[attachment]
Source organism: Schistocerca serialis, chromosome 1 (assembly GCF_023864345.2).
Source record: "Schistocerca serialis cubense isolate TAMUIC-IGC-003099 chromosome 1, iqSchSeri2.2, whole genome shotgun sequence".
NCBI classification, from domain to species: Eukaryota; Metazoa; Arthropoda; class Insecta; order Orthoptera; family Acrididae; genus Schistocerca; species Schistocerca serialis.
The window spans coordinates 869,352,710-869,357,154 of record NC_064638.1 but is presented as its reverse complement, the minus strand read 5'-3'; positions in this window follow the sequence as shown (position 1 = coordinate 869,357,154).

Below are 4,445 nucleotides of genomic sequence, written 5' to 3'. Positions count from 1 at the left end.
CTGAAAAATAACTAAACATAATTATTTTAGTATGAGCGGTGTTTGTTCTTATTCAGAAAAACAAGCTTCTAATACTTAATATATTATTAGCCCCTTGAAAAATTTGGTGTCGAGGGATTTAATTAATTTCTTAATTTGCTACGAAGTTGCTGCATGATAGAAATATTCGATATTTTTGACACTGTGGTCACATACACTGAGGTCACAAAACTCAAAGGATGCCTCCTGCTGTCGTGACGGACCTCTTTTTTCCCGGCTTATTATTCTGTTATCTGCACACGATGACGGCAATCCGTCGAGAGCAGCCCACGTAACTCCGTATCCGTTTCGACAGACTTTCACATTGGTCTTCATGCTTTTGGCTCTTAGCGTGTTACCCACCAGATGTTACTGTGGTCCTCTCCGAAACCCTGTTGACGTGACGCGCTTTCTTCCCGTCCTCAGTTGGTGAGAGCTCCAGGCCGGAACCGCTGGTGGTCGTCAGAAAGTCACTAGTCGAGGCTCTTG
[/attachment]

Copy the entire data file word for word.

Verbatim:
Source organism: Schistocerca serialis, chromosome 1 (assembly GCF_023864345.2).
Source record: "Schistocerca serialis cubense isolate TAMUIC-IGC-003099 chromosome 1, iqSchSeri2.2, whole genome shotgun sequence".
NCBI classification, from domain to species: Eukaryota; Metazoa; Arthropoda; class Insecta; order Orthoptera; family Acrididae; genus Schistocerca; species Schistocerca serialis.
The window spans coordinates 869,352,710-869,357,154 of record NC_064638.1 but is presented as its reverse complement, the minus strand read 5'-3'; positions in this window follow the sequence as shown (position 1 = coordinate 869,357,154).

Below are 4,445 nucleotides of genomic sequence, written 5' to 3'. Positions count from 1 at the left end.
CTGAAAAATAACTAAACATAATTATTTTAGTATGAGCGGTGTTTGTTCTTATTCAGAAAAACAAGCTTCTAATACTTAATATATTATTAGCCCCTTGAAAAATTTGGTGTCGAGGGATTTAATTAATTTCTTAATTTGCTACGAAGTTGCTGCATGATAGAAATATTCGATATTTTTGACACTGTGGTCACATACACTGAGGTCACAAAACTCAAAGGATGCCTCCTGCTGTCGTGACGGACCTCTTTTTTCCCGGCTTATTATTCTGTTATCTGCACACGATGACGGCAATCCGTCGAGAGCAGCCCACGTAACTCCGTATCCGTTTCGACAGACTTTCACATTGGTCTTCATGCTTTTGGCTCTTAGCGTGTTACCCACCAGATGTTACTGTGGTCCTCTCCGAAACCCTGTTGACGTGACGCGCTTTCTTCCCGTCCTCAGTTGGTGAGAGCTCCAGGCCGGAACCGCTGGTGGTCGTCAGAAAGTCACTAGTCGAGGCTCTTG